If you began looking for government regulation in Denmark on how to fire and hire people in the private sector you would end up using a lot of time, simply because there is not much. In the Danish system there is no legislation regulating reasons or notice periods of dismissals. According to most mutual conventions however, employers are required to give notice in advance excepting dismissals due to criminal offences or unsuitable behaviour in the workplace. Additionally employers are not required to justify the reasons for dismissal. In the UK, it is relatively difficult for en employer to fire employees because of the several notices and the necessity for a reason for the dismissal. By slowing down the firing process, the UK of course creates hesitation among employers to hire when the economy is changing. Just what you don’t need as the country tries to drag itself out of recession.

This sort of government interference in labour market issues is counterproductive and is ill suited to deal with a quickly changing international economy. Letting those people who are in touch with the economy on a daily basis deal with labour market contracts would by far increase the adaptability of the system and help increase job creation.

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Pygmalion in the classroom

Written by Alexander Ulrich | Saturday 19 December 2009

The investment in future growth By and large scholars in the social sciences accepts the assumption that an increase in the educational level of a population leads to higher productivity, and thus increased wealth. It is therefore thought to be of great importance that a government does everything in its power to increase the educational level of its population. However, first we should ask what is actually within their power.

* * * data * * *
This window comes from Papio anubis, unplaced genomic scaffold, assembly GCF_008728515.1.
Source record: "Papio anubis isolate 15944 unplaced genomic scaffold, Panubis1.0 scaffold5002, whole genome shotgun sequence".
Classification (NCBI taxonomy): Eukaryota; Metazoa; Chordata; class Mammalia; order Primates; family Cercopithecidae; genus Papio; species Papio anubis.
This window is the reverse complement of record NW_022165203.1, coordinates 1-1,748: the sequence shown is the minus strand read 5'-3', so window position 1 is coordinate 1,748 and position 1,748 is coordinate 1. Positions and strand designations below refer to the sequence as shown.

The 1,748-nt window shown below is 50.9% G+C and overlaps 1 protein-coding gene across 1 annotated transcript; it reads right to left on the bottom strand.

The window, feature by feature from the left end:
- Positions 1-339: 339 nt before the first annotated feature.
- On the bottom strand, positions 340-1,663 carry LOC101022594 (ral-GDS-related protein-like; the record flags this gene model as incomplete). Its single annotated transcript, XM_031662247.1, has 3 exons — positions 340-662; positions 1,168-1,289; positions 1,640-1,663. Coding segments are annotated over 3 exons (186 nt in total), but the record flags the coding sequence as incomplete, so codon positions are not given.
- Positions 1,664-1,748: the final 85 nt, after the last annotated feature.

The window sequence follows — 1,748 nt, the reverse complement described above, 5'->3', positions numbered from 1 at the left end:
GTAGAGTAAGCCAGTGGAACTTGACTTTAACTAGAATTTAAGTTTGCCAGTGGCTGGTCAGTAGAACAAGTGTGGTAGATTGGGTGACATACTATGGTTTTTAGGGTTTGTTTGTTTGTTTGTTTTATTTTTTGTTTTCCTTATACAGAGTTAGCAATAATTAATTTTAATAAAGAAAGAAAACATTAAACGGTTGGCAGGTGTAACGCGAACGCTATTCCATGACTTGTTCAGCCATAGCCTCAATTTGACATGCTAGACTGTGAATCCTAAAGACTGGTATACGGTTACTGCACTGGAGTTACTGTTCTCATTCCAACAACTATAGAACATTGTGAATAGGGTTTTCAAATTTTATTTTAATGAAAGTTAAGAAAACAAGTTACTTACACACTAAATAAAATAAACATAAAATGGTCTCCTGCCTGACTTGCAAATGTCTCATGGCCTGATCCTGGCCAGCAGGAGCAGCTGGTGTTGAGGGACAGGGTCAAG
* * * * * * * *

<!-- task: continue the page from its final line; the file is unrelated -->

A popular assumption made by many is that there exists a linear relationship between the amount of money used on education and the quality of the output. To a certain degree this might be true. However, as with many other investments in productive capital, in this case human capital, the marginal product of an additional pound used on education (production) will diminish and after a certain point you will experience a fall in output. Also, the quality of output i.e. the quality of education and the achievements of students is dependent on many other factors apart from funding.

Perhaps psychology plays a part. ‘Pygmalion in The Class Room’ is a study undertaken by Robert Rosenthal and Lenore Jacbosen in 1965. It shows that higher expectations from teachers towards pupils’ achievements increases the knowledge and IQ of those the pupils. In short the achievements of pupils are closely related to the teachers belief in the abilities of the pupils. In fact, an increase in money spent on education might not be as effective as teachers believing in their students. As such, instead of putting more money into education, governments might be better off decreasing the administrative burden placed on teachers. This might allow more teachers the space and time to inspire.

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Inequality and the minimum wage

Written by Alexander Ulrich | Thursday 17 December 2009

I take issue with an aspect of the New Economics Foundation report discussed here by Charlotte yesterday. It apparently finds that the reason that the minimum wage can’t tackle inequality is because it has not been indexed. As the report states in the introduction, the NEF calculates that the UK could gain 7.35 trillion of social value between now and 2050, if only the UK achieved Danish standards of equality. Being a Dane I am flattered that my country is being used as a benchmark of good policy. However, there might be some misunderstandings of how the Danish system actually works.